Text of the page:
Josh Kurtz: Murph the Smurf

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Imagine a candidate for governor who is young, handsome and wealthy, an entrepreneur, the ultimate political outsider, with hard-line, conservative positions on illegal immigration and taxes and abortion. Now imagine he's been endorsed by Sarah Palin, the one Republican folk hero out there. Wouldn't you think, in this throw-the-bums-out election year, that he'd have a pretty good chance of winning the Republican nomination?

Welcome to Maryland, Brian Murphy, where political logic is often turned on its head, and where the state Republican Party has been a wholly-owned subsidiary of Bob Ehrlich for so long that the man on the street would be hard-pressed to name another Maryland Republican, even if you offered him $1,000.

Murphy is a young, handsome businessman running for governor of Maryland as the ultimate political outsider. He's got hard-line conservative positions on a range of issues and a surprising endorsement from Sarah Palin in his pocket.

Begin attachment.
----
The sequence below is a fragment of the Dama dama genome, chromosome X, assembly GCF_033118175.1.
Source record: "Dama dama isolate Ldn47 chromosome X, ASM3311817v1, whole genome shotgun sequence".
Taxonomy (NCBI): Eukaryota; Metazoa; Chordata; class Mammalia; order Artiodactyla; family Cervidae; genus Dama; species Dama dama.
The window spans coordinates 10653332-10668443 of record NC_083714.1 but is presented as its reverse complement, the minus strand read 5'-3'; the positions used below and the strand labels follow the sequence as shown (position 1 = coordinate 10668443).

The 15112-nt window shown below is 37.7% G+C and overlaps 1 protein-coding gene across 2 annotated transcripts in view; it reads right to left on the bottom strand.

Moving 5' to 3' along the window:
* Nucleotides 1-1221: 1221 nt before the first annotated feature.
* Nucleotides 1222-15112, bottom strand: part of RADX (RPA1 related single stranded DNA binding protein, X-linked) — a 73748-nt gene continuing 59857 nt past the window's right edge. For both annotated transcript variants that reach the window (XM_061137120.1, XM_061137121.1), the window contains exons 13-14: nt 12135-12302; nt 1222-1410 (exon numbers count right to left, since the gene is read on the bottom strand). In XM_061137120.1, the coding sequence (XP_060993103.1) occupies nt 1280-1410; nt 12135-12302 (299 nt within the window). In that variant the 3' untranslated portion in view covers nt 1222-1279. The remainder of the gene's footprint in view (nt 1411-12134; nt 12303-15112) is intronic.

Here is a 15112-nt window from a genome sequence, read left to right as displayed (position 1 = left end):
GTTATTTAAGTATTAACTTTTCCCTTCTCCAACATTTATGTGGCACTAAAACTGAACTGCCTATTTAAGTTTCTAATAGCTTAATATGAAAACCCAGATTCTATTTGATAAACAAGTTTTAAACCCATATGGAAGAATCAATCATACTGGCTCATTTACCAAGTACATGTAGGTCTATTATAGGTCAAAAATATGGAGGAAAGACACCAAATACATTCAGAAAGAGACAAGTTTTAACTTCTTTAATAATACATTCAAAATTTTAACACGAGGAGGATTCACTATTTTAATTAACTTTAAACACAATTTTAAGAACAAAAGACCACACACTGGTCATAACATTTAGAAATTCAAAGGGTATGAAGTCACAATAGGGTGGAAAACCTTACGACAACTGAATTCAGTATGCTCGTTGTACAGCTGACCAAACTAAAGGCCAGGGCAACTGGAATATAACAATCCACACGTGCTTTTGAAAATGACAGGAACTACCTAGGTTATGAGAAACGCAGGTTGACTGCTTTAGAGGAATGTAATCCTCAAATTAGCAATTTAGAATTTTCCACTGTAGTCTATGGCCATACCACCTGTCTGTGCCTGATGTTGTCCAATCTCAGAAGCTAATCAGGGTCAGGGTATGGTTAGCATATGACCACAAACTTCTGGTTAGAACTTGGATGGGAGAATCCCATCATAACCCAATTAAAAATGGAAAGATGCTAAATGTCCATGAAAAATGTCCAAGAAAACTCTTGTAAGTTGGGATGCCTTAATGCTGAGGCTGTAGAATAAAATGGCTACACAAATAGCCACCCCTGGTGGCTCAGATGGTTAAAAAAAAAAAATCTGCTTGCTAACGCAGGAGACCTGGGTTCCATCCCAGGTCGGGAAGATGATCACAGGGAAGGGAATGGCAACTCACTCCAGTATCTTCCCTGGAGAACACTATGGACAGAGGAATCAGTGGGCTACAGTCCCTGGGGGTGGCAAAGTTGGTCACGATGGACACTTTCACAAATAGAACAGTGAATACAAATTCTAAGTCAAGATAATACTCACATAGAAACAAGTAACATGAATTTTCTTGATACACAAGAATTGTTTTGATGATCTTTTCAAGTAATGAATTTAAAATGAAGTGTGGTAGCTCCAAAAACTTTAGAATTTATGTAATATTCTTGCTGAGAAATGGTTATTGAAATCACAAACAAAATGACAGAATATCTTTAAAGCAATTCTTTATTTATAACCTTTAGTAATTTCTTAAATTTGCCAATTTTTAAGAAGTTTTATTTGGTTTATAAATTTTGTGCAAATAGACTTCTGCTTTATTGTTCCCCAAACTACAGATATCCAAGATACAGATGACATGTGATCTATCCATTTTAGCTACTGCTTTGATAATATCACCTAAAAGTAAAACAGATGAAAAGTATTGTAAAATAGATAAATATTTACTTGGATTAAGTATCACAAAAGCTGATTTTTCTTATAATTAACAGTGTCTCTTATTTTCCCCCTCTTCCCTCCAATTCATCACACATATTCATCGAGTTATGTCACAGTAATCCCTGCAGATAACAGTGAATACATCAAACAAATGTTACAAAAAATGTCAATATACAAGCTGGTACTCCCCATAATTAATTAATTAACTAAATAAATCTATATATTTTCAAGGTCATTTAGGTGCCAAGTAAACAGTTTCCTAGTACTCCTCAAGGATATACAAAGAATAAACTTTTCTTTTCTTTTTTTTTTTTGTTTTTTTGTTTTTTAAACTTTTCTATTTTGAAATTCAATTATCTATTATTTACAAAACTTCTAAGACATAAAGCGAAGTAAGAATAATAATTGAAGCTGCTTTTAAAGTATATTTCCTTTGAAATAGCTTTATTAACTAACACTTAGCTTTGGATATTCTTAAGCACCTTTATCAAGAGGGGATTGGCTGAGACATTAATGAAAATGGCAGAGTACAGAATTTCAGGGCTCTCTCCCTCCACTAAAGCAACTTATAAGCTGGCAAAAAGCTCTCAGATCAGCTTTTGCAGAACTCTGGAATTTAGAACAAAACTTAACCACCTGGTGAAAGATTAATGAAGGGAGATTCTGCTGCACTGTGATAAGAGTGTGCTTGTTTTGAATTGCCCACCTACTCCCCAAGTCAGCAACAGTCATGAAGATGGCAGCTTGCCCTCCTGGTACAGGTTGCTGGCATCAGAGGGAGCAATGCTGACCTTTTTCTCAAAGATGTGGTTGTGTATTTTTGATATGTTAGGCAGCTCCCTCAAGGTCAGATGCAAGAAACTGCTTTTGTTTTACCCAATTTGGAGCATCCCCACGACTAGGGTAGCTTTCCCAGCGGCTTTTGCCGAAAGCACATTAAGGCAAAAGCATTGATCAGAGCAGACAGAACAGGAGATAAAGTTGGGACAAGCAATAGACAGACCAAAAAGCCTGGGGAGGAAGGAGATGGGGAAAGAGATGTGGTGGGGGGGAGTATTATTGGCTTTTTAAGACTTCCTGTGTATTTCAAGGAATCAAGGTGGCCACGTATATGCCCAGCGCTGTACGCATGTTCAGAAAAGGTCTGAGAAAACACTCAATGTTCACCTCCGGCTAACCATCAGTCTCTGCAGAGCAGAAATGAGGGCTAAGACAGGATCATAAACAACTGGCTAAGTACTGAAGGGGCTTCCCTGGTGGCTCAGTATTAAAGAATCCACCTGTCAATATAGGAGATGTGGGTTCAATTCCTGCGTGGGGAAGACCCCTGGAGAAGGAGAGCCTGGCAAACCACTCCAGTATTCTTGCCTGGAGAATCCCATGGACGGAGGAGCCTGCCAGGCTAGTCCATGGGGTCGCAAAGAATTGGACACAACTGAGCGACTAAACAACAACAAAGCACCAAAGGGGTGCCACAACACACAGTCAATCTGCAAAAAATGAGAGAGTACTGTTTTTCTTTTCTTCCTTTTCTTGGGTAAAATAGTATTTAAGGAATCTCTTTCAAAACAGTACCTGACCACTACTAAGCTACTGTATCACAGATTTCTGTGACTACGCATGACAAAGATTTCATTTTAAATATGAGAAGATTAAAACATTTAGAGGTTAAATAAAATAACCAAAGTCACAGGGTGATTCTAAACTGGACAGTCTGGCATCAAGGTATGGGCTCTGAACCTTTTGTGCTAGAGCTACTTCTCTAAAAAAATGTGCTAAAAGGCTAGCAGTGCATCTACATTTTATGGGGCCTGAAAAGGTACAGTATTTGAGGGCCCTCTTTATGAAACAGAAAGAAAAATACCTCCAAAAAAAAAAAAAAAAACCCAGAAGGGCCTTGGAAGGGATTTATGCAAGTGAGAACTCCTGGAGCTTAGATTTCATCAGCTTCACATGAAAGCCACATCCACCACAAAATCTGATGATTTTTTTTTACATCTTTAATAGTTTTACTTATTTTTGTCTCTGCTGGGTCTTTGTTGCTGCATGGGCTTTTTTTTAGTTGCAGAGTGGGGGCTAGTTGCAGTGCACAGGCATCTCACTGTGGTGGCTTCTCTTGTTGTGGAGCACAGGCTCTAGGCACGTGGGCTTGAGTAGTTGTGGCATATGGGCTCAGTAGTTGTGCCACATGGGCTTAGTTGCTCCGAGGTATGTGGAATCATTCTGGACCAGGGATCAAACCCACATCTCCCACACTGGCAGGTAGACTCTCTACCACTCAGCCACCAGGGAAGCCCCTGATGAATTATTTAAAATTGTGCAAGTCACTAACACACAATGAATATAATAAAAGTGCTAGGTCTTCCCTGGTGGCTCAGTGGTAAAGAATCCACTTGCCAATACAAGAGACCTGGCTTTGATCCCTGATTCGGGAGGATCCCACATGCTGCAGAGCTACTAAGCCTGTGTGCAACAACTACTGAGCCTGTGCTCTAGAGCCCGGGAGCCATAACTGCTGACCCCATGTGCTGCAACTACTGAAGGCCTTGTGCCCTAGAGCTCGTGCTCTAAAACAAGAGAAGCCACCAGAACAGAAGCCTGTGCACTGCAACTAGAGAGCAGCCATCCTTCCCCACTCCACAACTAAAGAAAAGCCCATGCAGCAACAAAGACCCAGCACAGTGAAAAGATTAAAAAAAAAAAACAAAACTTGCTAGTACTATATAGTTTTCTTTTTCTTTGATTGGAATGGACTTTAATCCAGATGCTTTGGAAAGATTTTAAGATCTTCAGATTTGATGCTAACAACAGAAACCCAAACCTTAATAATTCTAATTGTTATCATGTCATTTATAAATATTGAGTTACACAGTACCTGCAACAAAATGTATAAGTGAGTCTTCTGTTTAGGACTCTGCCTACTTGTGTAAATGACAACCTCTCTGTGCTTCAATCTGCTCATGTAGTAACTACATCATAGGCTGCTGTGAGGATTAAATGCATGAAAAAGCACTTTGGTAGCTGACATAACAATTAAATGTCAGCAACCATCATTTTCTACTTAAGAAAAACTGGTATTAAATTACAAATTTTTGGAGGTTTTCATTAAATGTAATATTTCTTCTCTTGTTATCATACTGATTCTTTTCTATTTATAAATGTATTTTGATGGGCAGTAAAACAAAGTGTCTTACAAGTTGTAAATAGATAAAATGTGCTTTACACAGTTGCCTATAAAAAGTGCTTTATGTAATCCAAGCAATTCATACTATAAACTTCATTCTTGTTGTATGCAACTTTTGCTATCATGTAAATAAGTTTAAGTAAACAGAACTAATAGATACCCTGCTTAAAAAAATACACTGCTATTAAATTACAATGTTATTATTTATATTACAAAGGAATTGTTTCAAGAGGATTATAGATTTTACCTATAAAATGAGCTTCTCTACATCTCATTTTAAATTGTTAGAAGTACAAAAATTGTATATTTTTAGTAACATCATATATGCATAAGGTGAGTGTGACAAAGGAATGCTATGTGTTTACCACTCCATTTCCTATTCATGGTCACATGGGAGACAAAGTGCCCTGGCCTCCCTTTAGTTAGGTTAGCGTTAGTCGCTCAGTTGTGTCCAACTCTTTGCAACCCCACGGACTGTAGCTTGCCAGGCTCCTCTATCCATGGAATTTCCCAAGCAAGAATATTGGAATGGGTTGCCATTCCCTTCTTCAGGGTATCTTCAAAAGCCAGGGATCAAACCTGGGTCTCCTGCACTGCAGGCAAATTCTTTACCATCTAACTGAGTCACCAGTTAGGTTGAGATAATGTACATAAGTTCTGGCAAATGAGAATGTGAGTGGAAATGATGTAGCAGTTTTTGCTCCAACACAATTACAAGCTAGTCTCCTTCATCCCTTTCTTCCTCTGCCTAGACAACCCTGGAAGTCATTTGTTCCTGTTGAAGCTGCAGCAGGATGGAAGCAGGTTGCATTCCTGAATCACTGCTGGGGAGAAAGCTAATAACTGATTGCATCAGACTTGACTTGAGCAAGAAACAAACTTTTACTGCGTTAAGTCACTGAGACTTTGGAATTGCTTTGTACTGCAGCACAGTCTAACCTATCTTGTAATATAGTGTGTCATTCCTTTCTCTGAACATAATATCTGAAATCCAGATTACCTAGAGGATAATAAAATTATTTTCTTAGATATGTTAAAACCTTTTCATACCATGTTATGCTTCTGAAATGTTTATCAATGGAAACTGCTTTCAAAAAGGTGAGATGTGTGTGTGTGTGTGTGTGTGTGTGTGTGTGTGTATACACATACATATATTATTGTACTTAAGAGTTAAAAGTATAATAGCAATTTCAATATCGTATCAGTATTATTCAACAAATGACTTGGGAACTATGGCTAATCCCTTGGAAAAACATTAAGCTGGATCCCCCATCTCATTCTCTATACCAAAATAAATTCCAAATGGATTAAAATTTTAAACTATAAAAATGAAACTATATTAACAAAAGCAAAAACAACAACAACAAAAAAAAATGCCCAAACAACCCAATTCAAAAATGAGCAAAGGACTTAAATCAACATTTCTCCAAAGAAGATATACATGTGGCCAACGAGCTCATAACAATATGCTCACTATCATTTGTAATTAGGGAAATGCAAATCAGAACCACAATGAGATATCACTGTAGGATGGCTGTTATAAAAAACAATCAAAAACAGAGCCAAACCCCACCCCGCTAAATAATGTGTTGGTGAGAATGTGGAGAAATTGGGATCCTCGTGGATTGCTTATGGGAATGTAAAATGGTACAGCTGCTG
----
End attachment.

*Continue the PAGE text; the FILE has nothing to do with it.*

And in a recent poll conducted for Center Maryland by OpinionWorks, he could not top 13 percent in a head-to-head Republican primary match-up with Ehrlich.

Whether the question was asked of all GOP voters, probable voters or certain voters, Murphy was stuck at 13 percent. Ehrlich topped 70 percent among all three categories of Republicans.

This is interesting and significant for a variety of reasons.

The name Robert Fustero haunts Maryland Democratic insiders of recent vintage. He's the grocery bagger who took 20 percent of the vote against Kathleen Kennedy Townsend in the 2002 Democratic gubernatorial primary without spending a dime -- an early warning sign, which proved correct, that Townsend might have trouble with Ehrlich in the general election.